‘After Life’ at Sarah Scout
3 to 26 February 2011
‘Ghost Story’ (2011) by Susan Fereday is a series of seven photographs of family life from the mid-twentieth century that have been partly rubbed out by light. Light waves objectively transpose the corporeal world’s likeness to the camera: to the eye. Yet, the camera and its lens can cause flares, light paint and leakage which abstract reality’s consistent representation and capture light itself. Fereday has re-enlarged vintage analogue negatives to emphasize this light. In Fereday’s work light partially effaces the photographic image. The actual light captured in the dark chamber of the camera is long gone. It is only rendered by the photograph. The light that illuminated the subject is seen in a new light. The effect of strong light in the photographic image is un-printed paper.
In ‘Ghost Story (couple)’ a couple in a bar pose happily for the camera. The flash of the camera reflects off a stainless steel counter outside the frame and its glare intrudes into the image. The couple with their inward body language would conventionally be in the centre of the photo but they aren’t. They seem to make room for the flash glare. Compositionally the two elements of the image, the couple and the glare, are balanced at the expense of the consistency to the image. Paradoxically subject matter and illumination, two separate registers of photography, seem to be aware of each other. A debutant is snapped before a ball in ‘Ghost Story (party girl)’. The situation is casual enough to allow a quite open smiling expression from someone crouched in a doorway. Like the couple in the bar the light intruding into the frame is compositionally coherent. Its arch forms a visual support for the round form of the billowed dress and leads the eye upwards.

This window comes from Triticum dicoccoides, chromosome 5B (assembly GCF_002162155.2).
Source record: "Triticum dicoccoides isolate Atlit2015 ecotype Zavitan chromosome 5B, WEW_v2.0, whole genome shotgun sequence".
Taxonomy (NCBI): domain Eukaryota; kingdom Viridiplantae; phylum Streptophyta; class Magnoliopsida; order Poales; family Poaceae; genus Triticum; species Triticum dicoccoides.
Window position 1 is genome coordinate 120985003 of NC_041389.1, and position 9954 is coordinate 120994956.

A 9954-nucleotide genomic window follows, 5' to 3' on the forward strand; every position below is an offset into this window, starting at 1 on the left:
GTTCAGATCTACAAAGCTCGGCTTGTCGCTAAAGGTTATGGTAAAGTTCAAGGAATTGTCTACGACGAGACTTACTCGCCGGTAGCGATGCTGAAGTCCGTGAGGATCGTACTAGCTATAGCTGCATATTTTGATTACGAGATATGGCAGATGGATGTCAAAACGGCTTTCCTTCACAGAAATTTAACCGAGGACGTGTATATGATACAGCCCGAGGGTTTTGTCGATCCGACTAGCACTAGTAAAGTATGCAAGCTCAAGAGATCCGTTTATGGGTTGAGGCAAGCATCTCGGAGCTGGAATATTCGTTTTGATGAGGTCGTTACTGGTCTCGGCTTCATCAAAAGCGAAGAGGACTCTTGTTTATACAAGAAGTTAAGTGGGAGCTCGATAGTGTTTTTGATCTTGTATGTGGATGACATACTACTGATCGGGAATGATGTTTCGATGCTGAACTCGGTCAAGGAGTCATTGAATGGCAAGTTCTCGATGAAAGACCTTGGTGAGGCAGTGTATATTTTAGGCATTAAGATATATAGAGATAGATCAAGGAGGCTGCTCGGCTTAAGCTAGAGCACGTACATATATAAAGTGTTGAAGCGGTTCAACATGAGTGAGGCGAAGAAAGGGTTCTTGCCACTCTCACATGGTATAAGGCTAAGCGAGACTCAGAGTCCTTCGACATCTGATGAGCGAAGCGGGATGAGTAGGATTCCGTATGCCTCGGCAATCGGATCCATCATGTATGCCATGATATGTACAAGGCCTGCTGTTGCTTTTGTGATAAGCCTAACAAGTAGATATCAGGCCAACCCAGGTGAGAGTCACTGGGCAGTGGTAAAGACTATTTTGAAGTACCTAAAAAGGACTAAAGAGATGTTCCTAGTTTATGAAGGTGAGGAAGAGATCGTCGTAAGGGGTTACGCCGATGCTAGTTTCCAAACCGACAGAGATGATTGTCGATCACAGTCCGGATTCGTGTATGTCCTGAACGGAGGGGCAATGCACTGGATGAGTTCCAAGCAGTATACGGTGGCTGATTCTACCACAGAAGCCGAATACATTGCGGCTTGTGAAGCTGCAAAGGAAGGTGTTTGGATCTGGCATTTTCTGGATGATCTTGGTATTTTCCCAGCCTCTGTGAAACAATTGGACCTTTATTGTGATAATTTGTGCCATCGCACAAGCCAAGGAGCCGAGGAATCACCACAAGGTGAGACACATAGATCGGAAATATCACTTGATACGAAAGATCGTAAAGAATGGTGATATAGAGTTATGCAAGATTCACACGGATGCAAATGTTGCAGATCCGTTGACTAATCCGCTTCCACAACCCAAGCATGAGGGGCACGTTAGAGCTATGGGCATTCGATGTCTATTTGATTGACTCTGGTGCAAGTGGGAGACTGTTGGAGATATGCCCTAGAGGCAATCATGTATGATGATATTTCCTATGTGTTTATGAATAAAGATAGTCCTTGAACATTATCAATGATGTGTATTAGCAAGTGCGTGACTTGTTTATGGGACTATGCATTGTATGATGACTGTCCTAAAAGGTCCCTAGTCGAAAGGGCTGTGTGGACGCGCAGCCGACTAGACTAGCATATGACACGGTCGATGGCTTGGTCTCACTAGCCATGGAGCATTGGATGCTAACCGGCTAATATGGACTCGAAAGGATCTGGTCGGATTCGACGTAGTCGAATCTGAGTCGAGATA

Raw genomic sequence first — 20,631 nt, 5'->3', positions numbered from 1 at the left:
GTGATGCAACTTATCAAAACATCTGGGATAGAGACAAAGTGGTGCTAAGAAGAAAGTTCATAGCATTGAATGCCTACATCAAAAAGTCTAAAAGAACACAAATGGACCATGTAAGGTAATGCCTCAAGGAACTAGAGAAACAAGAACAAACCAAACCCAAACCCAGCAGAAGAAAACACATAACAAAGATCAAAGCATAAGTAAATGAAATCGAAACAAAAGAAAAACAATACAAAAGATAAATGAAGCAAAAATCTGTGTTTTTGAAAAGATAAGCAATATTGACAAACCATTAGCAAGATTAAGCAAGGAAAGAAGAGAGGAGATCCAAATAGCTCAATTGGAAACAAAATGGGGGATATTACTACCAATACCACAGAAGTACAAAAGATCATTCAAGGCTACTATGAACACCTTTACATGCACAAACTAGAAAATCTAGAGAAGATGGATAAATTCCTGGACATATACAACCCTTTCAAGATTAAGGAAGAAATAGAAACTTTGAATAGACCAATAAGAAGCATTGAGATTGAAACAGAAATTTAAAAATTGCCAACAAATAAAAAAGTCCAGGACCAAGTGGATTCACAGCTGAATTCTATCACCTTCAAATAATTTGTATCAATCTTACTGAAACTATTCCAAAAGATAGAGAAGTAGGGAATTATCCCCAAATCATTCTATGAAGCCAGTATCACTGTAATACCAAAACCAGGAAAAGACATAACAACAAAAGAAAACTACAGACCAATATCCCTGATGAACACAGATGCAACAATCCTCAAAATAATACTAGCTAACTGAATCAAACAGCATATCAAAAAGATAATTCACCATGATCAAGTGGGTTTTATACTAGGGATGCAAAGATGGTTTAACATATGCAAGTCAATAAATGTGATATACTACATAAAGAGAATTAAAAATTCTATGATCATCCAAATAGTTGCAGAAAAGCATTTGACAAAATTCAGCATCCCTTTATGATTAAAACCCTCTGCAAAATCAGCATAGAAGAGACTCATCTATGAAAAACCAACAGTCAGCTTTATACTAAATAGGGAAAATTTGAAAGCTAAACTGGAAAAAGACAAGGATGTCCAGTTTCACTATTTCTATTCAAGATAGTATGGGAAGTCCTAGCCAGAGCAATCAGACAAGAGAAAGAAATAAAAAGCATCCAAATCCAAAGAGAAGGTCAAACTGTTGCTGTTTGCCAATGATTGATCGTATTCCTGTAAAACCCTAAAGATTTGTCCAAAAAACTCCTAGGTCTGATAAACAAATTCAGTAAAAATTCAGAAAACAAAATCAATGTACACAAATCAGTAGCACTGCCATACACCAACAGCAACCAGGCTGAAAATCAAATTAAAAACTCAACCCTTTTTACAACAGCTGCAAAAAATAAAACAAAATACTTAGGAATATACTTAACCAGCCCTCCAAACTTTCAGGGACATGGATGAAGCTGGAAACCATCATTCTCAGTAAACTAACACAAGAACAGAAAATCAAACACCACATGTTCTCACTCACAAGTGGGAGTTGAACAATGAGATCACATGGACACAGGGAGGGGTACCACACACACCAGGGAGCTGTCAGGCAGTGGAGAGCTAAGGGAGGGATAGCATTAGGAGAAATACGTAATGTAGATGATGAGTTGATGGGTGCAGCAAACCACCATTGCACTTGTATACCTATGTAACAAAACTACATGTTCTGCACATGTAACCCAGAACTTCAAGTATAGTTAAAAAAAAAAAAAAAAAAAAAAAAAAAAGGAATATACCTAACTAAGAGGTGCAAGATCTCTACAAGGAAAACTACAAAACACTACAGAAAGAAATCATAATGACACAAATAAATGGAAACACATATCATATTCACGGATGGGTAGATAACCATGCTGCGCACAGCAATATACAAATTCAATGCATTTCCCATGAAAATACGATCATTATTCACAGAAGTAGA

As viewers we are made realise the nature of family snapshots. These are images that are made for the specific context of viewing within the family—a personal familiarity with the people in the images is implied by viewing the photographs. Nevertheless, these images also, ultimately, become something to someone else. They fall into the hands of a stranger. After death you lose control of your image and your images. The ghosts in this series aren’t the ectoplasmic spectres of light known in ghost photography but the ghosts of the people alienated from their image.
Photographic theory deals with the opposing notions of an indexed representation of an unmediated raw subject and the textual mediated nature of the photograph. These two positions are conflated in Fereday’s work. Light refracted through the geometry of the curved lens in the form of undesirable aberration reveals that the invisible lens is the agent which makes sense out of subject of the photograph. However, the glass prism of the lens itself is also imprinted on the film—made visible thanks to light. Fereday accentuates this trace of the lens in the darkroom. Fereday enhances the aberrations in the film. She burns and dodges these images in the darkroom. Her work honours the photographer’s technique—what is conspicuous in her work was never meant to be noticed.
Light cuts through the screen of the photograph, to reveal the language of the camera. Light is like the primal speech of photography. All the images of photography exist lit. Light reflected and refracted in the lens is rendered directly—more primarily than its effect. It stares back at the viewer because it is so integral to vision; yet, it has a disembodied gaze like a ghost. It represents our desires in that it satisfies our ego obsession to be dialectally recognised in the eye of another in order to master the reflexivity of consciousness. That is, the unconscious fantasy of being watched.